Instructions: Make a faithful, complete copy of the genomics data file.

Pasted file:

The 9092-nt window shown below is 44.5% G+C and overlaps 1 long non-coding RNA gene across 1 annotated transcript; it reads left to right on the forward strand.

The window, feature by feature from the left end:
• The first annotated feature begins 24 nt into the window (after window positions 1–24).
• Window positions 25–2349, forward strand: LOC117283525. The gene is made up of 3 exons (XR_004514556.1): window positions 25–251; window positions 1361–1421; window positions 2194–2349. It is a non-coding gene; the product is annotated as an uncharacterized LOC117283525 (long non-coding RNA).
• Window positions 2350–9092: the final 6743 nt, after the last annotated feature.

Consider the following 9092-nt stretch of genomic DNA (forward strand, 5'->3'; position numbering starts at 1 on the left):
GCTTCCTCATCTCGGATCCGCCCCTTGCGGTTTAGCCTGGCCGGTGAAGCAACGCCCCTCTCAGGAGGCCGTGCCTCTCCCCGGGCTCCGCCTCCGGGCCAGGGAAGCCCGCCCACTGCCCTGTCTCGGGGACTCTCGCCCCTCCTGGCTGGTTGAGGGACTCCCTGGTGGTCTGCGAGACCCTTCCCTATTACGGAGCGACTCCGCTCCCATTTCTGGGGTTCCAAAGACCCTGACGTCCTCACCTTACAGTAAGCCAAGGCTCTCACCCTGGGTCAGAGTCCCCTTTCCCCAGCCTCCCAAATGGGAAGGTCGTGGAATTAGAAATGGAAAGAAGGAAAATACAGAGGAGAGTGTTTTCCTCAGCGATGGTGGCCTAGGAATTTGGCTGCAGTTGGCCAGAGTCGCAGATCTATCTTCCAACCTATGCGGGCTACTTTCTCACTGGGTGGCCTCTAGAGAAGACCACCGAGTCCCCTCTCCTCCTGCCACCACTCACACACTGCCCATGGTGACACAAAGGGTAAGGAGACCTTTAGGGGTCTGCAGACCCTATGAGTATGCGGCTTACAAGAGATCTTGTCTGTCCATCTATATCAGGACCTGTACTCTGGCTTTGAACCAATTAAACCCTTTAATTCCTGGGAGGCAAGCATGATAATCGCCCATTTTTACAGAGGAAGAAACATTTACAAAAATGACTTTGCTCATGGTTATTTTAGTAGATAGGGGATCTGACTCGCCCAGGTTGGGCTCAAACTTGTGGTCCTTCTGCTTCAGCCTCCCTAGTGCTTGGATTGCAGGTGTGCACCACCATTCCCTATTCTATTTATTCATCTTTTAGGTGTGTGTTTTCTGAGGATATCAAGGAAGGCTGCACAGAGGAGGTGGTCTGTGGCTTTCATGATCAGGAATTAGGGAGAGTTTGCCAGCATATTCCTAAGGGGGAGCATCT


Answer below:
The 9092-nt window shown below is 44.5% G+C and overlaps 1 long non-coding RNA gene across 1 annotated transcript; it reads left to right on the forward strand.

The window, feature by feature from the left end:
• The first annotated feature begins 24 nt into the window (after window positions 1–24).
• Window positions 25–2349, forward strand: LOC117283525. The gene is made up of 3 exons (XR_004514556.1): window positions 25–251; window positions 1361–1421; window positions 2194–2349. It is a non-coding gene; the product is annotated as an uncharacterized LOC117283525 (long non-coding RNA).
• Window positions 2350–9092: the final 6743 nt, after the last annotated feature.

Consider the following 9092-nt stretch of genomic DNA (forward strand, 5'->3'; position numbering starts at 1 on the left):
GCTTCCTCATCTCGGATCCGCCCCTTGCGGTTTAGCCTGGCCGGTGAAGCAACGCCCCTCTCAGGAGGCCGTGCCTCTCCCCGGGCTCCGCCTCCGGGCCAGGGAAGCCCGCCCACTGCCCTGTCTCGGGGACTCTCGCCCCTCCTGGCTGGTTGAGGGACTCCCTGGTGGTCTGCGAGACCCTTCCCTATTACGGAGCGACTCCGCTCCCATTTCTGGGGTTCCAAAGACCCTGACGTCCTCACCTTACAGTAAGCCAAGGCTCTCACCCTGGGTCAGAGTCCCCTTTCCCCAGCCTCCCAAATGGGAAGGTCGTGGAATTAGAAATGGAAAGAAGGAAAATACAGAGGAGAGTGTTTTCCTCAGCGATGGTGGCCTAGGAATTTGGCTGCAGTTGGCCAGAGTCGCAGATCTATCTTCCAACCTATGCGGGCTACTTTCTCACTGGGTGGCCTCTAGAGAAGACCACCGAGTCCCCTCTCCTCCTGCCACCACTCACACACTGCCCATGGTGACACAAAGGGTAAGGAGACCTTTAGGGGTCTGCAGACCCTATGAGTATGCGGCTTACAAGAGATCTTGTCTGTCCATCTATATCAGGACCTGTACTCTGGCTTTGAACCAATTAAACCCTTTAATTCCTGGGAGGCAAGCATGATAATCGCCCATTTTTACAGAGGAAGAAACATTTACAAAAATGACTTTGCTCATGGTTATTTTAGTAGATAGGGGATCTGACTCGCCCAGGTTGGGCTCAAACTTGTGGTCCTTCTGCTTCAGCCTCCCTAGTGCTTGGATTGCAGGTGTGCACCACCATTCCCTATTCTATTTATTCATCTTTTAGGTGTGTGTTTTCTGAGGATATCAAGGAAGGCTGCACAGAGGAGGTGGTCTGTGGCTTTCATGATCAGGAATTAGGGAGAGTTTGCCAGCATATTCCTAAGGGGGAGCATCT